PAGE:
Gosh, life is funny sometimes. How different things can look when we just flip the telescope in the opposite direction. Wasn’t it just a few months ago that I was dreading having the sheriff ring my doorbell? Well, now I’m anxious to have my doorbell rung! After weeks of waiting, packing in preparation, and living with towers of boxes around my home and only a minimum of necessities, it is almost agonizing to be in such suspense, knowing it’s coming, but not knowing when.

*     *     *     *     *     *     *     *

A friend of mine has been facing difficulties maintaining payments on her home, and says that it will be going into foreclosure in 50 days. It is heartbreaking to hear and see her agony. I know what it’s like to face foreclosure, to drain your savings to save your home, to try to figure out where to can go if you have to leave – without having the funds for a rental. I know the anger, mortification and despair. I know the sleepless nights, listless days, and strained smiles.

Yet, her experience is slightly different from mine because she was not told by her mortgage company to stop making her payments. She simply had to stop making them because she ran out of money. I thought my mortgage company was working with me to keep me in my home. She has been luckier because she stopped making payments in October, so the bank has given her 11 months before initiating the foreclosure.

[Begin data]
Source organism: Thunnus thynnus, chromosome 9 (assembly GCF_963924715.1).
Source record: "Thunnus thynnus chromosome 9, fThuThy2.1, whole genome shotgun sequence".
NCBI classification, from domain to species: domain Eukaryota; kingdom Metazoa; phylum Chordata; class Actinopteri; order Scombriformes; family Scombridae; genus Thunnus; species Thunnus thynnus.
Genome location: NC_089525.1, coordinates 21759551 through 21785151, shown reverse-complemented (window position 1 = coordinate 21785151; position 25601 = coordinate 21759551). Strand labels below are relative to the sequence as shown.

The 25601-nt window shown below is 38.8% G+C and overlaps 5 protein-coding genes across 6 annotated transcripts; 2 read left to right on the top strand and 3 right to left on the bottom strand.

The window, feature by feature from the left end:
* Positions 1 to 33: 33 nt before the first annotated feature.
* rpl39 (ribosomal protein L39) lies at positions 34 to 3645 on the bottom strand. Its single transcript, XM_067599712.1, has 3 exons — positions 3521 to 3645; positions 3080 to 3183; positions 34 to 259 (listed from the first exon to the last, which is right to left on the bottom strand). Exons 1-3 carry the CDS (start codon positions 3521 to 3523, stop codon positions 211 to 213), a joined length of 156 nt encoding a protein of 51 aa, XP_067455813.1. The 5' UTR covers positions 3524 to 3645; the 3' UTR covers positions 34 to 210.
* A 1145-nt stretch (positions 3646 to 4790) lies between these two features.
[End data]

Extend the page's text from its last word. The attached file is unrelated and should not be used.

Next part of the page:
Learning of her situation made me realize that I had hoped to help people through this blog, but most of what I have written about has been my particular case, which I’m afraid may only help those being told by their lenders to strategically default.

Here’s the thing – if you’ve run out of money, or your payments have ballooned beyond your means, there are still avenues you can take. In my opinion, you should not just throw up your hands and walk away. There are many government programs out there. Yes, I know most of them have not shown to be worth the time to many, but as an eternal optimist, I can only hope that the rules may change as you are going through the process, or Obama might get some cojones and make it mandatory for all lenders – including Fannie May and Freddie Mac to do whatever it takes to make homes affordable. People just now going into foreclosure have the pioneers to thank for getting angry and getting at least some concessions and laws changed – it’s still not enough, but I feel encouraged by hearing more and people acknowledge that homeowner’s rights have not been adequately protected.